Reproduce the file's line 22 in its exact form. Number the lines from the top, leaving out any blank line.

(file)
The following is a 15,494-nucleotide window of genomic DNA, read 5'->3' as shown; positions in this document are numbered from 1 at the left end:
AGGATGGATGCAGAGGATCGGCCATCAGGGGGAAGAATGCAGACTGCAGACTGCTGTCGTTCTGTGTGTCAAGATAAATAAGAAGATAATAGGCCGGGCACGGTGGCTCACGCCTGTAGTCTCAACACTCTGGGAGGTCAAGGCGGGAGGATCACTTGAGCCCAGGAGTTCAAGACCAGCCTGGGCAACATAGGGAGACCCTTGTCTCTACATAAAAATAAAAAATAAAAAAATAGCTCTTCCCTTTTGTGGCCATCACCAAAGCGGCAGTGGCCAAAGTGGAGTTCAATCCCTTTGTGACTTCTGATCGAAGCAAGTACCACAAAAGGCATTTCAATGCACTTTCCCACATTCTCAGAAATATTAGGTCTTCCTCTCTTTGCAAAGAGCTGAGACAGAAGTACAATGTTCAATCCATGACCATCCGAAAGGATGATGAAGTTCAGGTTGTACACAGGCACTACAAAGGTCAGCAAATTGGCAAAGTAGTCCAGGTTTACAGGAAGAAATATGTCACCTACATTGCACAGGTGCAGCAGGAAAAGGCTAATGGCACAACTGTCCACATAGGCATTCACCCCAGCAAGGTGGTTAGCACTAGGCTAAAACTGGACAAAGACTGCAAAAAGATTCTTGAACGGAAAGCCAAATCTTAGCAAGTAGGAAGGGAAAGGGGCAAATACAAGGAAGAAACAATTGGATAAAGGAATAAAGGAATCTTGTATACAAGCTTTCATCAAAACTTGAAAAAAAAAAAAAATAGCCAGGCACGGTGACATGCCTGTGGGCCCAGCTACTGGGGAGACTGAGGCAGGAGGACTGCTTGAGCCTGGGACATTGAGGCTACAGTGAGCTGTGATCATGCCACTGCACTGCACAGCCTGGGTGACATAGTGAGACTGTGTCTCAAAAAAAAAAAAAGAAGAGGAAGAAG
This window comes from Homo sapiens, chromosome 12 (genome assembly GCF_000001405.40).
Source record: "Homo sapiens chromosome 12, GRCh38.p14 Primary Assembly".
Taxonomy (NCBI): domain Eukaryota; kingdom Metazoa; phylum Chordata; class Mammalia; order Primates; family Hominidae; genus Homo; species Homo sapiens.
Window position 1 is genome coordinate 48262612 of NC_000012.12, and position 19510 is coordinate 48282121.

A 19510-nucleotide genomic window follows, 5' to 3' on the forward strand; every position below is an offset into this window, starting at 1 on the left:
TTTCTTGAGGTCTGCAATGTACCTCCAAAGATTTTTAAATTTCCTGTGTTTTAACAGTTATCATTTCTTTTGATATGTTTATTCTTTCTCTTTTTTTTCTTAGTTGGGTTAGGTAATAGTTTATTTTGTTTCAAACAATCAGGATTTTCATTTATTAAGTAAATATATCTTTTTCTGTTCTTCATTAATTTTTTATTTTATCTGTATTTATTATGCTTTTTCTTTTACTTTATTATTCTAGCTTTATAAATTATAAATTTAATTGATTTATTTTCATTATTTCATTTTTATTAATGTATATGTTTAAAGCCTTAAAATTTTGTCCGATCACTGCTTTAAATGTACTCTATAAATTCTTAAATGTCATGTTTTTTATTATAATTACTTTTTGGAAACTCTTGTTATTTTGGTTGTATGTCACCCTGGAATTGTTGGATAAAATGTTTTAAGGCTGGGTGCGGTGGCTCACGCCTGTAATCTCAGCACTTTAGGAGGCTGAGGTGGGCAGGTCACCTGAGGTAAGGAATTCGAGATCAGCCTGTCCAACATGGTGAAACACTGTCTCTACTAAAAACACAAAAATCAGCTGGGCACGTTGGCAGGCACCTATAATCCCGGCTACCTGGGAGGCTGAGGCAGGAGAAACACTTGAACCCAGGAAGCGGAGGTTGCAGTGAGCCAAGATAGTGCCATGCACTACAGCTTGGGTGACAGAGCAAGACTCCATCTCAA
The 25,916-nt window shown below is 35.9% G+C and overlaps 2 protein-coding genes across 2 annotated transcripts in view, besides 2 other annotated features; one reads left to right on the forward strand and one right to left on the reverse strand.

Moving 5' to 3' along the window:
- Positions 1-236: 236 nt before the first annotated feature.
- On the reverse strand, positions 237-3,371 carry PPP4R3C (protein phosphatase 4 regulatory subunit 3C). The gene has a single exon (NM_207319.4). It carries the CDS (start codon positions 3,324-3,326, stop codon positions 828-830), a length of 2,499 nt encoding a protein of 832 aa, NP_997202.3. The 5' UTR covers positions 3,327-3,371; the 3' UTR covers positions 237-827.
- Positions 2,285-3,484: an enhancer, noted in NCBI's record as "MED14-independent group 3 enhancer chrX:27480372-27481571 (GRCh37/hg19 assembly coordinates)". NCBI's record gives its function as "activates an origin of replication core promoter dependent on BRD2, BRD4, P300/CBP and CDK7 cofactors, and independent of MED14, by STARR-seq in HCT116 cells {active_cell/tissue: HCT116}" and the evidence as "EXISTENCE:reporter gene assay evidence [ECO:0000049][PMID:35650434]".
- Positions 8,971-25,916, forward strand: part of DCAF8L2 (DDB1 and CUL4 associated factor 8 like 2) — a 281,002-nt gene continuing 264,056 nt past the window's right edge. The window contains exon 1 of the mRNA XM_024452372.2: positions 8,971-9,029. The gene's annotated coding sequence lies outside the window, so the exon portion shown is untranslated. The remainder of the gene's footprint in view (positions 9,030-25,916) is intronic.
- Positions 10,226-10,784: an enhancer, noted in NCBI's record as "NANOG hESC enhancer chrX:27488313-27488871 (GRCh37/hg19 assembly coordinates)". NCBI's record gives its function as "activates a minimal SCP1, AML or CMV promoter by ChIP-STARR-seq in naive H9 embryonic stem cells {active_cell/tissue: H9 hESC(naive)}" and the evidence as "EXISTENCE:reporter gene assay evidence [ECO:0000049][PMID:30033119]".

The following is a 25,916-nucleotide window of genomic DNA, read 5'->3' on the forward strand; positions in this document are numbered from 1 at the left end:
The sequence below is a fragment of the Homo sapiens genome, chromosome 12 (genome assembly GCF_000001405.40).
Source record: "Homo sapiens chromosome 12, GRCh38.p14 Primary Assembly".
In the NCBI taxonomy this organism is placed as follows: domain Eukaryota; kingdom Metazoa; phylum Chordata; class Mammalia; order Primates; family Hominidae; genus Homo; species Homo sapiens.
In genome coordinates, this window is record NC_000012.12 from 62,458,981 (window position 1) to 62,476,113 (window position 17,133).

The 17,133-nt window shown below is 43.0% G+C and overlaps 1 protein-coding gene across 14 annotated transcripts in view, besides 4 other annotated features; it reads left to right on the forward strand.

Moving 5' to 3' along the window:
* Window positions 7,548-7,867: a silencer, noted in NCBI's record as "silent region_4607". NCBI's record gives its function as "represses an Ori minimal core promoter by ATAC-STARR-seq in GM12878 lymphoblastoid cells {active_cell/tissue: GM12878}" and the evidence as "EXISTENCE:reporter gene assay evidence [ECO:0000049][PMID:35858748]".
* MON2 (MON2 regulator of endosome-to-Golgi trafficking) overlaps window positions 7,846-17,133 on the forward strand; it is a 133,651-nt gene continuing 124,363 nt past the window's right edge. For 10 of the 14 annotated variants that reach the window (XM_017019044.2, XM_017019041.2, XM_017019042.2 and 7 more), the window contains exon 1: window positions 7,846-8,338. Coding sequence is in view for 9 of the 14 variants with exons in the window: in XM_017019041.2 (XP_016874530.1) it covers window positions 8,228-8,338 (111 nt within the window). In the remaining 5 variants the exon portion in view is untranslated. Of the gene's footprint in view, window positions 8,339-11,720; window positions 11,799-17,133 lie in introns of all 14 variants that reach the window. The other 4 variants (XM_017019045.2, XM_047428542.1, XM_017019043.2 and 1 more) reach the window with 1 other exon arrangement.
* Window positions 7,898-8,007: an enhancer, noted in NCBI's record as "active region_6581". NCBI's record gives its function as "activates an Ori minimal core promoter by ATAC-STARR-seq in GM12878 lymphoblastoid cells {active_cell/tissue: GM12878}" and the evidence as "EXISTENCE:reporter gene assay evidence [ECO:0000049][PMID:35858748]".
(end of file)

Moving 5' to 3' along the window: